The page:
Martin Luther’s auspicious life on earth began in 1483 A.D. and he got salvation in the year 1546 A.D. John Milton’s scared life began in 1608 and he went to God’s abode in the year 1674 A.D.

As far as I know, Mr. Luther’s ideas were very much accepted and celebrated, as of evangelists themselves, in his own lifetime. Mr. Milton wrote his “On his being arrived at the age of twenty three” when he was 23 years old so the year would have been 1631, and that poem showed clearly the love of Milton for God. Mr. Luther’s “The 95 Theses” were found hanging in the year 1517. Now, what I conjecture is if Mr. Luther was accepted so much in his own life time then he would have been much more accepted after more than 100 years and even that in England. Mr. Milton loved God, Mr. Luther made teachings of Christ clearer, so what I think is that how Mr. Luther’s ideas could’ve affected those of Mr. Milton? Did Mr. Milton made any allusion to him directly or indirectly? All I can find is that Milton used the word Protestant in a para (quoted by Thomas Hardy) which goes like this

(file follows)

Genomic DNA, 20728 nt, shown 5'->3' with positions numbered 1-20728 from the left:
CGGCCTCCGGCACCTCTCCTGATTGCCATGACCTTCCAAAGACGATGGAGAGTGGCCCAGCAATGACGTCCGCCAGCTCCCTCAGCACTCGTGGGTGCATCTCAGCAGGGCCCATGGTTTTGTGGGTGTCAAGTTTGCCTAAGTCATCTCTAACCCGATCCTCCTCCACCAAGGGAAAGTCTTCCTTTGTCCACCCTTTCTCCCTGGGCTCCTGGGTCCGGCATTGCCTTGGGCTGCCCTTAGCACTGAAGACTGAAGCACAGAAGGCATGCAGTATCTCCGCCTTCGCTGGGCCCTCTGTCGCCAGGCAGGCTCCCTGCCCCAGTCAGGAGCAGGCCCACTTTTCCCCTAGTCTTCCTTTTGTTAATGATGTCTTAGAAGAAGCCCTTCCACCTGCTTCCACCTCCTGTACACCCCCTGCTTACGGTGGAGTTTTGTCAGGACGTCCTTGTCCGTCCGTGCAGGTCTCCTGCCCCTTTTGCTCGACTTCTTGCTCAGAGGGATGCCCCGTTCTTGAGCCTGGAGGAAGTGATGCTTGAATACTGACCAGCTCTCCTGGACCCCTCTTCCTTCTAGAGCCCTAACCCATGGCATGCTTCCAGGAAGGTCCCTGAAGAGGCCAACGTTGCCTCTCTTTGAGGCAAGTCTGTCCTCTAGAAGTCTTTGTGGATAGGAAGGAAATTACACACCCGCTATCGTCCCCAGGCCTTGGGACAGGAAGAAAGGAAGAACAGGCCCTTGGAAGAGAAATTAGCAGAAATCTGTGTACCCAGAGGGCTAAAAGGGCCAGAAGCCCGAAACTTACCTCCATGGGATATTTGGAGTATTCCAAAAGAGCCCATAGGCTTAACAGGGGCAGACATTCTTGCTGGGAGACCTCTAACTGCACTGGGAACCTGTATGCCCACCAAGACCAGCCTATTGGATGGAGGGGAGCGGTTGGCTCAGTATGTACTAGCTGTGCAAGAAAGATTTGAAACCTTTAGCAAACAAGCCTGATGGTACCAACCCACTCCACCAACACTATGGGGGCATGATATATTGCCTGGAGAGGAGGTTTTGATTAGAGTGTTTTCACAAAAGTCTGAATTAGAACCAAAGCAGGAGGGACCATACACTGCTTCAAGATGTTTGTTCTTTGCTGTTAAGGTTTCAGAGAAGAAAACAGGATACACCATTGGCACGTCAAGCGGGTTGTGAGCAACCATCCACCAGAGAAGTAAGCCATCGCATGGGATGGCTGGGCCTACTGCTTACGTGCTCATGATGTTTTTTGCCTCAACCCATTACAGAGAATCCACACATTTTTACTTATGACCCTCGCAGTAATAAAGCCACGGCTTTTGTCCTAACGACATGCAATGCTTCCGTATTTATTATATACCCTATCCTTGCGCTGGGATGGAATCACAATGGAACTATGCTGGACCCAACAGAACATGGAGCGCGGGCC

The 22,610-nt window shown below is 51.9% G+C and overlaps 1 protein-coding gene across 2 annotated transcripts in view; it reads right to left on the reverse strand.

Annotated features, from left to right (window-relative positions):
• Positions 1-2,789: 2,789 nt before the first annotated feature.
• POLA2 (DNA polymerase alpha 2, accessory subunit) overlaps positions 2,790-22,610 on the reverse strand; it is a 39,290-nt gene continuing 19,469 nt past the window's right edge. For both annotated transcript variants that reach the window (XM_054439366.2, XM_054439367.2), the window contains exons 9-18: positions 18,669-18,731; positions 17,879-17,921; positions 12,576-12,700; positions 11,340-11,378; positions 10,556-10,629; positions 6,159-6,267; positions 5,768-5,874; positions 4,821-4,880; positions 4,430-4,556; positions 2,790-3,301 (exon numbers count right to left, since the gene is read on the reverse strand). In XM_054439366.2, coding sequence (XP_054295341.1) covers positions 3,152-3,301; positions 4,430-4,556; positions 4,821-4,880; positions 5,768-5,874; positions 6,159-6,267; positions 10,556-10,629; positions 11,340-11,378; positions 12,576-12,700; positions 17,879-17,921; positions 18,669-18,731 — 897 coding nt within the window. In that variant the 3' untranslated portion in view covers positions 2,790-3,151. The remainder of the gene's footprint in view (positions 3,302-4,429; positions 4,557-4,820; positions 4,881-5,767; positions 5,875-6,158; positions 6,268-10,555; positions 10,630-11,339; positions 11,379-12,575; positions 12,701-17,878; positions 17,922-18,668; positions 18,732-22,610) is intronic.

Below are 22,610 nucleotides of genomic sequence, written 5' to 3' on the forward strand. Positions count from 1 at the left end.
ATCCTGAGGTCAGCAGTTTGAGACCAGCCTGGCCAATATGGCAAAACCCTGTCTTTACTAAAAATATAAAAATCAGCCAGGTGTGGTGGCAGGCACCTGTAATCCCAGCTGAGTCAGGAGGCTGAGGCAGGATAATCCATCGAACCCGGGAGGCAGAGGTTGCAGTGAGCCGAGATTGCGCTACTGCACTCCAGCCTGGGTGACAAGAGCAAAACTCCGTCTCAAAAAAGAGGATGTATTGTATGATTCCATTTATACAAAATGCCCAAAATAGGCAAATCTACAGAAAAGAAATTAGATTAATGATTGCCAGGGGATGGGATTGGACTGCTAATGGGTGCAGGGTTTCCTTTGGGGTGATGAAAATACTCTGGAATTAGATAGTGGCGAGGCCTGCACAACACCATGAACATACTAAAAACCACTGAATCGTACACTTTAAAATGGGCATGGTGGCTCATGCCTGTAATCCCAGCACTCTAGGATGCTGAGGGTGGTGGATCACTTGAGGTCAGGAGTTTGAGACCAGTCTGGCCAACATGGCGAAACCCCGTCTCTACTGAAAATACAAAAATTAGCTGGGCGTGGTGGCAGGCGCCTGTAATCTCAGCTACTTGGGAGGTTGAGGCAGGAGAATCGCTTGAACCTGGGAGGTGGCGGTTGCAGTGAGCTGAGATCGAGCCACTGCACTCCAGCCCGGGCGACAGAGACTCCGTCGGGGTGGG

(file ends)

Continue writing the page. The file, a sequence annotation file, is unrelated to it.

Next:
Whoso prefers either Matrimony or other Ordinance before the Good of Man and the plain Exigence of Charity, let him profess Papist, or Protestant, what he will, he is no better than a Pharisee. — J. Milton

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Milton commented on Luther's influence on him (from English Opinion of Luther, quoting Milton's An apology for Smectymnuus):

John Milton confesses that he "had not examined through" Luther's works, and was certainly not deeply indebted to him.

However, Milton mentions Luther by name several times in his works.

According to Reason, Republic, Regicide, in Milton's The Tenure of Kings and Magistrates:

the most significant addition to the second addition was the inclusion of extensive “testimonies” of Protestant divines, appended to the end of the work. Ranging from Luther to Thomas Cartwright, the citations represent a broad swath of orthodox theology seemingly at odds with the radical proposals of the first edition.

In Judgement of Martin Bucer Concerning Divorce, Milton quotes Jacobus Verheiden of Grave's opinions on Bucer and Luther. Other works in which Milton briefly mentions the name Luther include Animadversions upon the Remonstrants Defence, and in answer to Salmasius's Defence of the king.

All these examples can be found in The Prose Works of John Milton.

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